3 Surprising Reasons Being Passive Aggressive Makes You MORE Stressed

“What’s wrong?”




Ahhh, the classic passive aggressive response. We don’t like it when it’s done to us, yet sometimes we resort to some good old passive aggression because it seems easier than telling the truth or getting into an uncomfortable conversation.


Being passive aggressive may feel like an easy way out when you’re just too stressed (or miffed) to talk, but it has several negative consequences. One main reason to avoid passive aggressive behavior is that people often know that’s what you’re doing, and they resent it. No one likes to be treated passive aggressively by their spouse, partner, colleague, or boss. But besides being frustrating for others, passive aggressiveness can also cause some unintended stress for you.



  • Your frustration will find another outlet to escape. Research into “venting” shows that frustration which never has a release will eventually bubble over. Your passive aggressiveness may spare you a fight on a particular day, but it’s likely to come back to haunt you somewhere you least expect it.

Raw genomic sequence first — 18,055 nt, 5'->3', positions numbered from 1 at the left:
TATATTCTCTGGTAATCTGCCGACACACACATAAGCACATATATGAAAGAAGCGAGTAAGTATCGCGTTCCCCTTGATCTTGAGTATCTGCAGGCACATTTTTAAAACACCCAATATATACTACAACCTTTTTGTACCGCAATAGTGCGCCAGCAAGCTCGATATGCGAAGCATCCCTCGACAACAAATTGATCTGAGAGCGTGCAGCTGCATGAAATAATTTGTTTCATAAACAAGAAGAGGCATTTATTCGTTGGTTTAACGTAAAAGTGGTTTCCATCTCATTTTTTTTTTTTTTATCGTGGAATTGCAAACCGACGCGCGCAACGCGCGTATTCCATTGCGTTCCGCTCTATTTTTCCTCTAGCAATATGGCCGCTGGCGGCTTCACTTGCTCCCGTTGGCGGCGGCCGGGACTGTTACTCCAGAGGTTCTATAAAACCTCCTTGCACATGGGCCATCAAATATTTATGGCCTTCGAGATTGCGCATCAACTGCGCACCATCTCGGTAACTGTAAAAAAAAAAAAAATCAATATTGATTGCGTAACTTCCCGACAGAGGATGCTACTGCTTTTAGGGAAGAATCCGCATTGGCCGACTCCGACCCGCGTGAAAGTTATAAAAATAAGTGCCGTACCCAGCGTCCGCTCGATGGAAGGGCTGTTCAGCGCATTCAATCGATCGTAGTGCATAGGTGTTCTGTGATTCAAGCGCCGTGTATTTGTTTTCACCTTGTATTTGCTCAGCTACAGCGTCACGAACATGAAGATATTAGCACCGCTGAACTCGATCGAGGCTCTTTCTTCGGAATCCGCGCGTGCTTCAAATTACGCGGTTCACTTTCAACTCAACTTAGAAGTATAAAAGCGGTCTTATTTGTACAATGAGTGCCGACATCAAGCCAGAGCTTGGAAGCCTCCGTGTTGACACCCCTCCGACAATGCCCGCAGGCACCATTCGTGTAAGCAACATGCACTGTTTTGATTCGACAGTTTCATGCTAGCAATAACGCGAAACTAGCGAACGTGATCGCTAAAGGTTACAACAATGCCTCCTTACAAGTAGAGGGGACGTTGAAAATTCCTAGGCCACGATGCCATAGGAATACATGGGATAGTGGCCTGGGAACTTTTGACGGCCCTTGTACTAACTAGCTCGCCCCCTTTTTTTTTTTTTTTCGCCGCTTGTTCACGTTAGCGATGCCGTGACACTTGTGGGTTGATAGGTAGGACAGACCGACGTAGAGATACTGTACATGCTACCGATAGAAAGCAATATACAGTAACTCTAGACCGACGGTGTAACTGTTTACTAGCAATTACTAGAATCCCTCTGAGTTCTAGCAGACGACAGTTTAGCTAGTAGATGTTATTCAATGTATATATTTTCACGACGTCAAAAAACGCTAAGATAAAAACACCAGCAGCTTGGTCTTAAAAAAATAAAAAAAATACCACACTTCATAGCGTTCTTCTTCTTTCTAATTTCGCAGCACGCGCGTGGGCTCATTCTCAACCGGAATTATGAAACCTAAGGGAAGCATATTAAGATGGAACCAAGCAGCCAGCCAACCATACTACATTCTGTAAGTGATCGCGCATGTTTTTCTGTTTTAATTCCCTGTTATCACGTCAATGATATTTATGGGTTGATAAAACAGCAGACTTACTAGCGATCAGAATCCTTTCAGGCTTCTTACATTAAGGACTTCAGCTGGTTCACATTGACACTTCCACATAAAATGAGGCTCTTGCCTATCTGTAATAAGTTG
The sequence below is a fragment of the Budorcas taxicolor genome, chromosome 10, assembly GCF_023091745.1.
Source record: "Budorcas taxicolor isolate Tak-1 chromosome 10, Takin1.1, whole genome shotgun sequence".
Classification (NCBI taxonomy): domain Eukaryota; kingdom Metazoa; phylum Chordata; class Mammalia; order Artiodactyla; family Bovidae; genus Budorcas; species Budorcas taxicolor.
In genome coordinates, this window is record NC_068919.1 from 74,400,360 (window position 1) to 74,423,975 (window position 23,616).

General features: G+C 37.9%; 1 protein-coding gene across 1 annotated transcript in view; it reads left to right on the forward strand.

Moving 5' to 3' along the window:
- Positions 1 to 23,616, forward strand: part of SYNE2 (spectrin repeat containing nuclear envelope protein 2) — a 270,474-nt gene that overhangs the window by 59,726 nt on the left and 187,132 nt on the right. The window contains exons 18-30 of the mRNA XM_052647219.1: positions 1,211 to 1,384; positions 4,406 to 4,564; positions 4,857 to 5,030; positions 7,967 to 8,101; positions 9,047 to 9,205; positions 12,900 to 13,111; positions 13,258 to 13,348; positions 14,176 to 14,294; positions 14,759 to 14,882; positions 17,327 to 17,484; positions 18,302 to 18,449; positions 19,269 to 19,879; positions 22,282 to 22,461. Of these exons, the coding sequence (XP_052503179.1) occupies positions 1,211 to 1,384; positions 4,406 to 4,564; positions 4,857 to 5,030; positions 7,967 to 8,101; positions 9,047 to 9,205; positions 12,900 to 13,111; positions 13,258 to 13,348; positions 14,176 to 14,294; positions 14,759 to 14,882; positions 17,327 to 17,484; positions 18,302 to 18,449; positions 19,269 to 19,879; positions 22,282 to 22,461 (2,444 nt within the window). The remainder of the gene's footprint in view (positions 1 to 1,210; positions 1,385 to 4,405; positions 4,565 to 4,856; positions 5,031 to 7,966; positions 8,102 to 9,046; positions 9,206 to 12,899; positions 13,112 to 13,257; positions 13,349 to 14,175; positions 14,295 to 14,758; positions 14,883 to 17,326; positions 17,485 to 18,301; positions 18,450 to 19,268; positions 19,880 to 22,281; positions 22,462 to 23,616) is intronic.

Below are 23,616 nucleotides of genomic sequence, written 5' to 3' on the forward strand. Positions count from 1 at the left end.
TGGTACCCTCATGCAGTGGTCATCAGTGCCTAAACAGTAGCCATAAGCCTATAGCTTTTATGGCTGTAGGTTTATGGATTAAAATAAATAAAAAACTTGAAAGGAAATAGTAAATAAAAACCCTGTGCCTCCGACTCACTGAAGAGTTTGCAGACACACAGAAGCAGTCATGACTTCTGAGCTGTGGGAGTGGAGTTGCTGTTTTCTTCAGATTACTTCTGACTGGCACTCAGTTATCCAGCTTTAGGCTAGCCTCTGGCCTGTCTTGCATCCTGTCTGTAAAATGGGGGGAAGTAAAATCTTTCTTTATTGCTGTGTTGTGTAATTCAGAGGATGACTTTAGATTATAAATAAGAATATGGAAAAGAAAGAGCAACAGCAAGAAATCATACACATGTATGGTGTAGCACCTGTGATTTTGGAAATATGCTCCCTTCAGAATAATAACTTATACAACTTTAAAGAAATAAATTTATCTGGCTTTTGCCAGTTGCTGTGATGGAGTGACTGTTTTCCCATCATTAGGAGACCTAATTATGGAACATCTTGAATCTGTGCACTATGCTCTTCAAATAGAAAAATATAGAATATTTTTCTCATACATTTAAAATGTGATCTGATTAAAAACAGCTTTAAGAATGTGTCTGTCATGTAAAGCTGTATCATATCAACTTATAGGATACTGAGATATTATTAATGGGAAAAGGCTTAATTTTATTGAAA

• Passive aggressiveness diminishes your power. “Self-efficacy” is the name given to our belief in our ability to exert some amount of control over a situation. When you combine denial and refusal to confront an issue head-on (which is what passive aggression really is), you give up some of your personal power. Do that enough times, and it takes a real toll on your self-efficacy and your belief in yourself.


  • Denial is like growth hormone for your problems. When you respond to a situation with passive aggressiveness, you let the problem linger. The longer a problem lingers, the more it has time to grow and build up in your mind. (Haven’t you ever had one side of an angry conversation to yourself in the shower, getting more and more pissed?) Passive aggressiveness gives you and your frustrations time to fester and get bigger in your head than they really are.



Whether at home or at work, passive aggressive behavior has more risks than rewards. Being passive aggressive doesn’t just frustrate those around you, it actually makes you much more stressed out than you have to be. Own up to what’s really bothering you, in a constructive way, and you’ll be doing yourself and everyone around you a big favor.


How do you respond when you really want to be passive aggressive, but know you shouldn’t be? What works for you to keep that instinct at bay?